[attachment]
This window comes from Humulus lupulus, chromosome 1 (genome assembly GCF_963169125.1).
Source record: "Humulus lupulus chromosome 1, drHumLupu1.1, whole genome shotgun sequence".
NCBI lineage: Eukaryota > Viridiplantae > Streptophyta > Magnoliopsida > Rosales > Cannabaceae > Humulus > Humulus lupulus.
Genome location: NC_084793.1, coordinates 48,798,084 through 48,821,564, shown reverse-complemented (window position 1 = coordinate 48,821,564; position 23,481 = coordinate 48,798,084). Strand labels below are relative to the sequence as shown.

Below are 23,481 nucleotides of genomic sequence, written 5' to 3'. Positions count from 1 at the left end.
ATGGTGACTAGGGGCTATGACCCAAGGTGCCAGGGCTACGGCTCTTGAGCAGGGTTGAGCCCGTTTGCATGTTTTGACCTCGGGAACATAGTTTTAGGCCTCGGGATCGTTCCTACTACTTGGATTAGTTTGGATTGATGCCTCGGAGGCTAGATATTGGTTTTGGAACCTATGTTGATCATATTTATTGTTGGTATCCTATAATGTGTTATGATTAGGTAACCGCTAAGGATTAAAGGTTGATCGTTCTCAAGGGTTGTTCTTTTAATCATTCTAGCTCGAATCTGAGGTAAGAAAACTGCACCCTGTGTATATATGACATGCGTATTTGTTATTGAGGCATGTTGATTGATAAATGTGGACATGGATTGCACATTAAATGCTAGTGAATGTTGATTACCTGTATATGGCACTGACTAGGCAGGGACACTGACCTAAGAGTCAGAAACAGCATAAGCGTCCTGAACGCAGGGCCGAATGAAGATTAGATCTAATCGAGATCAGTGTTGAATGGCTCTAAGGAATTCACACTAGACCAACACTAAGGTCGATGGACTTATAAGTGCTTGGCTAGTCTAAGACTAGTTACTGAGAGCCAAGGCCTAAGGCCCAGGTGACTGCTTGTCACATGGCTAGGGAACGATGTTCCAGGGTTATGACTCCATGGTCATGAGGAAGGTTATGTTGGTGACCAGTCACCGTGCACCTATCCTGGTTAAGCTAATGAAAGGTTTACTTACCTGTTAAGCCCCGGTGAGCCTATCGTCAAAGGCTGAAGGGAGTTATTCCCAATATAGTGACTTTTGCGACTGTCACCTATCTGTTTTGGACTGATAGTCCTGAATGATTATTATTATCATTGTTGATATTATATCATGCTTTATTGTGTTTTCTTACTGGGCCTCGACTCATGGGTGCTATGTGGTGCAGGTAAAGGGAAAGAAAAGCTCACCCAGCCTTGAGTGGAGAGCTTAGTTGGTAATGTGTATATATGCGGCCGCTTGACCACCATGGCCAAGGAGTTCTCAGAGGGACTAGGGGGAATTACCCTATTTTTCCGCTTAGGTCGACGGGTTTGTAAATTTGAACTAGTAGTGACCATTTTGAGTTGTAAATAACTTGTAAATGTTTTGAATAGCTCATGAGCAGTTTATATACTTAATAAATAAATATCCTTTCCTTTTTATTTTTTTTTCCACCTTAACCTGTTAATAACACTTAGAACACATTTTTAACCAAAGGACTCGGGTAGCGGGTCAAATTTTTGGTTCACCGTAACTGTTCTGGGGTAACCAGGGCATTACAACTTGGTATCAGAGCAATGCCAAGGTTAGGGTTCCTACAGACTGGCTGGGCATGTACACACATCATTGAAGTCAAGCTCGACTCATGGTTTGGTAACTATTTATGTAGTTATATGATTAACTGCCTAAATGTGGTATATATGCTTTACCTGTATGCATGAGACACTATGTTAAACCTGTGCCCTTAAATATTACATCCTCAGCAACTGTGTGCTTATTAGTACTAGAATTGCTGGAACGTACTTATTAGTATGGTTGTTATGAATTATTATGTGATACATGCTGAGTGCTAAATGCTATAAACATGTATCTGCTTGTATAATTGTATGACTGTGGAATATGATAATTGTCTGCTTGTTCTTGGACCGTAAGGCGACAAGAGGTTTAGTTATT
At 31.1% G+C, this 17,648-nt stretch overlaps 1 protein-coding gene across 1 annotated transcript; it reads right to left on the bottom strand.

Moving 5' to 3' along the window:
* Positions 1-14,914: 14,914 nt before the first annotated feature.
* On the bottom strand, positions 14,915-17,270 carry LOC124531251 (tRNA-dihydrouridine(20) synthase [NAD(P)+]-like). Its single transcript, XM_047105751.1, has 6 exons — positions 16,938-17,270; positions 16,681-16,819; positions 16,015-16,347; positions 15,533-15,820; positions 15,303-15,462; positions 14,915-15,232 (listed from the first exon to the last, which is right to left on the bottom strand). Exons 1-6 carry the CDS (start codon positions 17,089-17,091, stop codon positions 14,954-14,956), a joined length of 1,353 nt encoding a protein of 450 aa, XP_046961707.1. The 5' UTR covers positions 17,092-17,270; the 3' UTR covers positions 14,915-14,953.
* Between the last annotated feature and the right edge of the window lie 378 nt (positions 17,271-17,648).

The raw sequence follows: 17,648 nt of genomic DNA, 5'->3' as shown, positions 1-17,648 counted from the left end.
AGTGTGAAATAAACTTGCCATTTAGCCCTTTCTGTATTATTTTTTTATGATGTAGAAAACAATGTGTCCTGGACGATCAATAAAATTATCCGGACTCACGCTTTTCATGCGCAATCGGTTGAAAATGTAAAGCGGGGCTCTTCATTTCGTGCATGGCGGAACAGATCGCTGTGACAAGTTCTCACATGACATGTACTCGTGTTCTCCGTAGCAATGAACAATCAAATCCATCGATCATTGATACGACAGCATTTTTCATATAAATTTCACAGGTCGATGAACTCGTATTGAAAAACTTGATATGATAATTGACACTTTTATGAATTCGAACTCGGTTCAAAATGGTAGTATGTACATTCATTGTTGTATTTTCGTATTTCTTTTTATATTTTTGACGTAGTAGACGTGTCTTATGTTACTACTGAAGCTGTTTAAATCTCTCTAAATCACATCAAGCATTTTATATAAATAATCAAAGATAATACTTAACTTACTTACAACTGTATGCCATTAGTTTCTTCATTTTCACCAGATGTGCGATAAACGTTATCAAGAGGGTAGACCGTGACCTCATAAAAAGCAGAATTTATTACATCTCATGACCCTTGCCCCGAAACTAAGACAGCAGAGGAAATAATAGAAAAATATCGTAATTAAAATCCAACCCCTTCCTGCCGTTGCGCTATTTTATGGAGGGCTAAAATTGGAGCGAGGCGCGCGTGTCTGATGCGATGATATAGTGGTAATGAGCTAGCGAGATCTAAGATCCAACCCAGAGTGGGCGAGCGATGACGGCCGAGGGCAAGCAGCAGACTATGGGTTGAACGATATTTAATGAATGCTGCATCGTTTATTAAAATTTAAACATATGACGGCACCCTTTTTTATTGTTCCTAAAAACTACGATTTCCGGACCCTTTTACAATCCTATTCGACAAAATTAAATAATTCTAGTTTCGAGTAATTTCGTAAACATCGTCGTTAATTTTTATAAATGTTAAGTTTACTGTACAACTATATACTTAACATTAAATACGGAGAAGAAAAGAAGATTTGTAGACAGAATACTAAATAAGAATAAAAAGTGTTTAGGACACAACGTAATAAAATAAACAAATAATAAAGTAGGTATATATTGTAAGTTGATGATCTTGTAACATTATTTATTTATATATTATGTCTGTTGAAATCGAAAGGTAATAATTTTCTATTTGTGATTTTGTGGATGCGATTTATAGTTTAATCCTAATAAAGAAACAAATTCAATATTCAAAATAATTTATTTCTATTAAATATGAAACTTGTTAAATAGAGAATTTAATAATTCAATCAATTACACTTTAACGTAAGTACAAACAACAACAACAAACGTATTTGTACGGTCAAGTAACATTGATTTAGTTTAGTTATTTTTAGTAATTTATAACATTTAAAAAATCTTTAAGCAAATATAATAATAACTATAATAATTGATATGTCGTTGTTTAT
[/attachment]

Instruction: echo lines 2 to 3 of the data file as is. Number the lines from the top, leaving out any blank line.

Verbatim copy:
Source record: "Humulus lupulus chromosome 1, drHumLupu1.1, whole genome shotgun sequence".
NCBI lineage: Eukaryota > Viridiplantae > Streptophyta > Magnoliopsida > Rosales > Cannabaceae > Humulus > Humulus lupulus.